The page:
Tech Talk: Telelever sus­pen­sion

BMW’s de­ci­sion to in­tro­duce telelever on the R1100RS in 1993 was rev­o­lu­tion­ary in terms of the re­ac­tion it got on the dealer’s show­room floor.

Motorcycle Monthly - - Tech Talk - Words by: Bruce Wil­son Pic­tures by: Mor­tons Me­dia Ar­chive

THe TeleleveR sys­tem was far from per­fect as an al­ter­na­tive to con­ven­tional mo­tor­cy­cle forks. Take the fac­tor of un­sprung mass for ex­am­ple. Back in 1993, putting telelever on a mo­tor­cy­cle meant nearly 2kg more mass than you had on a tele­scopic front end (along­side the R1100RS were the K se­ries bikes that had con­ven­tional forks but the same brakes and wheel in the front – weight dif­fer­ence was 1.8kg).

Th­ese days the telelever set-up isn’t quite as clunky as the orig­i­nal forms of the idea, but it’s still a given that if you go for telelever over con­ven­tional forks on a mo­tor­cy­cle then you’re go­ing to have more un­sprung mass up front – and in terms of han­dling then that’s not what you want on a bike.

If it wasn’t then you’ve got to think that a clever com­pany like BMW­would have this sort of funky front end on the bikes it makes where han­dling on the limit is of para­mount im­por­tance – the S1000RR or HP4 Su­per­bikes, for ex­am­ple.

But that’s not to say that telelever doesn’t have benefits. The sys­tem sep­a­rates the two func­tions of wheel guid­ance and damp­ing/sus­pen­sion, sig­nif­i­cantly im­prov­ing ride com­fort on smooth (ish) roads.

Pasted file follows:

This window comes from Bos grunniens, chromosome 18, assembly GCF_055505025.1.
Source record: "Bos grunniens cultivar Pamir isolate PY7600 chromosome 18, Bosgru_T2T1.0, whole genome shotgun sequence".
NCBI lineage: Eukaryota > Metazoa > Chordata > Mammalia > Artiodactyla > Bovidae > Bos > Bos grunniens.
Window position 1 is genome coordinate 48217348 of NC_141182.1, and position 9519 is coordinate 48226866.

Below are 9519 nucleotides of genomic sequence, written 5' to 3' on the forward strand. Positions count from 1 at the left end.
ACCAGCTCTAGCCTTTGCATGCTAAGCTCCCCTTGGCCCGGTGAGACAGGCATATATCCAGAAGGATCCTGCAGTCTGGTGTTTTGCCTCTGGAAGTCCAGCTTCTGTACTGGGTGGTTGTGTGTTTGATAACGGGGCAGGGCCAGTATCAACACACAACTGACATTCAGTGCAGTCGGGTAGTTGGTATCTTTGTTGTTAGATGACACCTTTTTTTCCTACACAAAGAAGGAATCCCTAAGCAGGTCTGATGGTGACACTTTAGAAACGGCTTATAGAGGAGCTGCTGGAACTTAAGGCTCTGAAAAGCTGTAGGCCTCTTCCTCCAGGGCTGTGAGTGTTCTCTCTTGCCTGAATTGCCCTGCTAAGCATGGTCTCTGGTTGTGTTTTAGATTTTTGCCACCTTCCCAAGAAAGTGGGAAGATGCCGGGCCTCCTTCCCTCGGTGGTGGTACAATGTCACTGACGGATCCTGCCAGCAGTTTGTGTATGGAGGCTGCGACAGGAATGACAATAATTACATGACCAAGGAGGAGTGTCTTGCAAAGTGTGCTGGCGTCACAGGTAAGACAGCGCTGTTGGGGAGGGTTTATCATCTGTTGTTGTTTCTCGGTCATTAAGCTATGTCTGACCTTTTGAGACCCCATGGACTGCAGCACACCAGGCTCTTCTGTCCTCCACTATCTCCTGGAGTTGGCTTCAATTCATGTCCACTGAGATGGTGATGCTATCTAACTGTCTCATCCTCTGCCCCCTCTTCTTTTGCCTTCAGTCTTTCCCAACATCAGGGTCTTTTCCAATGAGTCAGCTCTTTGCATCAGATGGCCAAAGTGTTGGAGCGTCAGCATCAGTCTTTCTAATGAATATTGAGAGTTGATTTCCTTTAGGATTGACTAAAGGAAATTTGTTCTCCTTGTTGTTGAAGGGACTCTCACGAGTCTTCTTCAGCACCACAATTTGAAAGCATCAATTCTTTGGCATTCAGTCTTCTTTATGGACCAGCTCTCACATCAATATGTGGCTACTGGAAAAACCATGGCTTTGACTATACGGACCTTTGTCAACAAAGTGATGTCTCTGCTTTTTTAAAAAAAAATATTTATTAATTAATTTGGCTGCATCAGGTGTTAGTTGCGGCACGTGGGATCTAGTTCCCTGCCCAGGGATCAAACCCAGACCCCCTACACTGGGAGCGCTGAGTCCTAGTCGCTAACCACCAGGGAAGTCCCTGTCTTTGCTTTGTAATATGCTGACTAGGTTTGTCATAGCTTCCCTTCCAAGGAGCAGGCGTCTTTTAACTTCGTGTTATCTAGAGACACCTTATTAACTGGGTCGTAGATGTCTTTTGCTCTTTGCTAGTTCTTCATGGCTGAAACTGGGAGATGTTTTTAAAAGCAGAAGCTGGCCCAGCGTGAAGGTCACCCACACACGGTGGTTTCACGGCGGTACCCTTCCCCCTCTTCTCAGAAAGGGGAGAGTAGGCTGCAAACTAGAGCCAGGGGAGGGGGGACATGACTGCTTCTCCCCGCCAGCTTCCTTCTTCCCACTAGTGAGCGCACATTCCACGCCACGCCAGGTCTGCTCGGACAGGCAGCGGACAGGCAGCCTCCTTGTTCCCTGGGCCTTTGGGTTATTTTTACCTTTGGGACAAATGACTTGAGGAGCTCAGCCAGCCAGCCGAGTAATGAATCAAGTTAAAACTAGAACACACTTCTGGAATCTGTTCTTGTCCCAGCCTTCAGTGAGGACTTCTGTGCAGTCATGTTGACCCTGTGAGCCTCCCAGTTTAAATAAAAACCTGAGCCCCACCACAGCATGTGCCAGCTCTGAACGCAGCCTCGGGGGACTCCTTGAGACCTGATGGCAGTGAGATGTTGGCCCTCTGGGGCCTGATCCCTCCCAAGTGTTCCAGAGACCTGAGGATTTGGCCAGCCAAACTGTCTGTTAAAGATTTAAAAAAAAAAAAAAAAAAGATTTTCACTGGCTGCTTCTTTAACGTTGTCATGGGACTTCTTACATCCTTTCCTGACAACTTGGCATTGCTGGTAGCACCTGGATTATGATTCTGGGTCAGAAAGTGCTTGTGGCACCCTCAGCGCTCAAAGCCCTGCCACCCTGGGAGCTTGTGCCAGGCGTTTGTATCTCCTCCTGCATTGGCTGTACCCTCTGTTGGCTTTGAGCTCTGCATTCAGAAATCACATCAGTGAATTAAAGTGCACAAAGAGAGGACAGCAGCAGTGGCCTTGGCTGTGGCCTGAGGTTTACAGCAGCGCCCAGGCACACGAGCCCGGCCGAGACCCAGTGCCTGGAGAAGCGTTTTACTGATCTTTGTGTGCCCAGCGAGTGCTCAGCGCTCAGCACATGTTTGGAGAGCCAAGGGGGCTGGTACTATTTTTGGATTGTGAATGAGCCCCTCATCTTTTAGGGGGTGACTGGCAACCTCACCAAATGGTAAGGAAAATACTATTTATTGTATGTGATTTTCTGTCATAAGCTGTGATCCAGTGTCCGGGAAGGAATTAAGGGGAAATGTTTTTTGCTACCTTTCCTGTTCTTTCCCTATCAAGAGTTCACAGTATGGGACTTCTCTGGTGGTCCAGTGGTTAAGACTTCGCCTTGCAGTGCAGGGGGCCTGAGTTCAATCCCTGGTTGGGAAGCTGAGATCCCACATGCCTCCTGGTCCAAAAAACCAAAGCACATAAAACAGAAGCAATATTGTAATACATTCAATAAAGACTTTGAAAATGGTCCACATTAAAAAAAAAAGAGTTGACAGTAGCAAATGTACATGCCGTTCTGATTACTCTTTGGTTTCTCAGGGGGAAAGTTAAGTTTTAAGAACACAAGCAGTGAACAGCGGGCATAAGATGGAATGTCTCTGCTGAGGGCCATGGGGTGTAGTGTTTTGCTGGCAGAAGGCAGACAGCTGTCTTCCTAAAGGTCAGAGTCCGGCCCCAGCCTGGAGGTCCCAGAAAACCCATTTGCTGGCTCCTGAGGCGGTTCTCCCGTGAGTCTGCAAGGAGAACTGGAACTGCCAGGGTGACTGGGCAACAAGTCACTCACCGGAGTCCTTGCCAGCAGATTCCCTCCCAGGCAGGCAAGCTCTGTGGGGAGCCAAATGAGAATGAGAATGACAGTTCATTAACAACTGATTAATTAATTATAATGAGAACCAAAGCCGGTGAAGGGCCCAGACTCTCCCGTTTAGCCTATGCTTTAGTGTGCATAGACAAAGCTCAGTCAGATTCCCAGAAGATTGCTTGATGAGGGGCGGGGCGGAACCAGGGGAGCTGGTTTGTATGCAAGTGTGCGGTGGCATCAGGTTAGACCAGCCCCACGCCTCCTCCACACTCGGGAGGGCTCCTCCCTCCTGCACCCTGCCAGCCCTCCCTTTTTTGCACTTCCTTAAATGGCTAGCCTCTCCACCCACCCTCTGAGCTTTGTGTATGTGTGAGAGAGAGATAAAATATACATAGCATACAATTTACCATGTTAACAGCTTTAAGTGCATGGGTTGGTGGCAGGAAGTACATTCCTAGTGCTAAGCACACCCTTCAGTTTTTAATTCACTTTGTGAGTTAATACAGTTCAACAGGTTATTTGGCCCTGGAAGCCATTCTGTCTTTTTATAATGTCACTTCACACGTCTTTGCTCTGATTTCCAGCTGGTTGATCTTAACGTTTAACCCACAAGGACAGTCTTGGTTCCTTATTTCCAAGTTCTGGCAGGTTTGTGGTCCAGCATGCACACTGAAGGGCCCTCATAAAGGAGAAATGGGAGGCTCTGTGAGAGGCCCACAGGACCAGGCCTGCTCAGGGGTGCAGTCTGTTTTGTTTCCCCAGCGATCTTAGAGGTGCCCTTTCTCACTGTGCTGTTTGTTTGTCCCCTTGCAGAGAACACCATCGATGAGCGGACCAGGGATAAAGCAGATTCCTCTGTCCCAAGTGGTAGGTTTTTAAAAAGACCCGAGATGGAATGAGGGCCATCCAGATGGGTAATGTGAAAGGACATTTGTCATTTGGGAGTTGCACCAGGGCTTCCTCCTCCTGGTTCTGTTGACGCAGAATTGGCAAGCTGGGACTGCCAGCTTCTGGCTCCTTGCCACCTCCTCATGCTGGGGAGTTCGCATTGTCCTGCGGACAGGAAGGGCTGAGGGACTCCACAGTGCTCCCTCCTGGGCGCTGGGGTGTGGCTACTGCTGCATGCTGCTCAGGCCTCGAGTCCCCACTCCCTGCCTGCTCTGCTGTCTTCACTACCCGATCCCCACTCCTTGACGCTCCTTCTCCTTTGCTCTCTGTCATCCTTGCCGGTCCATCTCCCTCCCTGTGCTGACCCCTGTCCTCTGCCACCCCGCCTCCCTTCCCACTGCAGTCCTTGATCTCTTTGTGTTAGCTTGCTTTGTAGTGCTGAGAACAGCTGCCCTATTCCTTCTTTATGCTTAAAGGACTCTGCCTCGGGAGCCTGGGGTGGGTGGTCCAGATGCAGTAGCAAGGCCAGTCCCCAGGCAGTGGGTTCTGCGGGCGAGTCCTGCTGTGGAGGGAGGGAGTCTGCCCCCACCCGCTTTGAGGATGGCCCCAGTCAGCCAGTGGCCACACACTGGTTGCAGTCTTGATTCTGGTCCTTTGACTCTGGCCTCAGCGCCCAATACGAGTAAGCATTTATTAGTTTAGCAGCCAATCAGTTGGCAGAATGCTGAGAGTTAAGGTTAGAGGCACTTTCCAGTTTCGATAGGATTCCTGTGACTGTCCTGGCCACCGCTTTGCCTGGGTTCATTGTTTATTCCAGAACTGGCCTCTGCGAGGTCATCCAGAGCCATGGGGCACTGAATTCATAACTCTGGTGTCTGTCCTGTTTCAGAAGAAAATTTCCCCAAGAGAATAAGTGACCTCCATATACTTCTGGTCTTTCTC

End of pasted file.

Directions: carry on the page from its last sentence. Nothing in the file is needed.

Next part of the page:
The func­tion of wheel guid­ance is still per­formed by the ac­tual fork, con­sist­ing of two struts with slid­ing and fixed tubes. This de­sign with the great­est pos­si­ble over­lap en­sures a high level of sta­bil­ity.

A trail­ing link at­tached to the front of the frame sup­ports the fork and front wheel. A cen­tral strut is re­spon­si­ble for sus­pen­sion and damp­ing.

Fur­ther benefits of this de­sign, with telelever stan­chions smaller in di­am­e­ter than con­ven­tional tele­scopic forks, are the weight ad­van­tage and an ex­tremely re­spon­sive per­for­mance. The low un­sprung masses and the quick re­ac­tion of the sus­pen­sion make for ex­cel­lent road con­tact over bumpy sur­faces.

The telelever sys­tem al­lows ge­ome­tries that min­imise div­ing dur­ing sud­den brak­ing, giv­ing the rider im­proved feed­back.

So, no brake dive is a big ben­e­fit to most road rid­ers and with the ad­vance of elec­tron­ics in mo­tor­cy­cle brak­ing (think of ABS for ex­am­ple) the beauty of telelever is that it can be much more fine tuned than con­ven­tional forks.

The elec­tronic brain that looks af­ter the an­tiblock­ing sys­tem (ABS) can be more finely tuned and even though when the ABS sys­tem is ac­ti­vated it causes lots of puls­ing brake move­ments there are no pitches for­ward.

The telelever is the mech­a­nism that works the wish­bone-bit sited be­hind the front forks.

Out and about on the telelever and you can feel the min­i­mal front dive work­ing.

The sys­tem works from a cen­tral sin­gle shock, like a rear set-up.

Newspapers in English

Newspapers from UK

© PressReader. All rights reserved.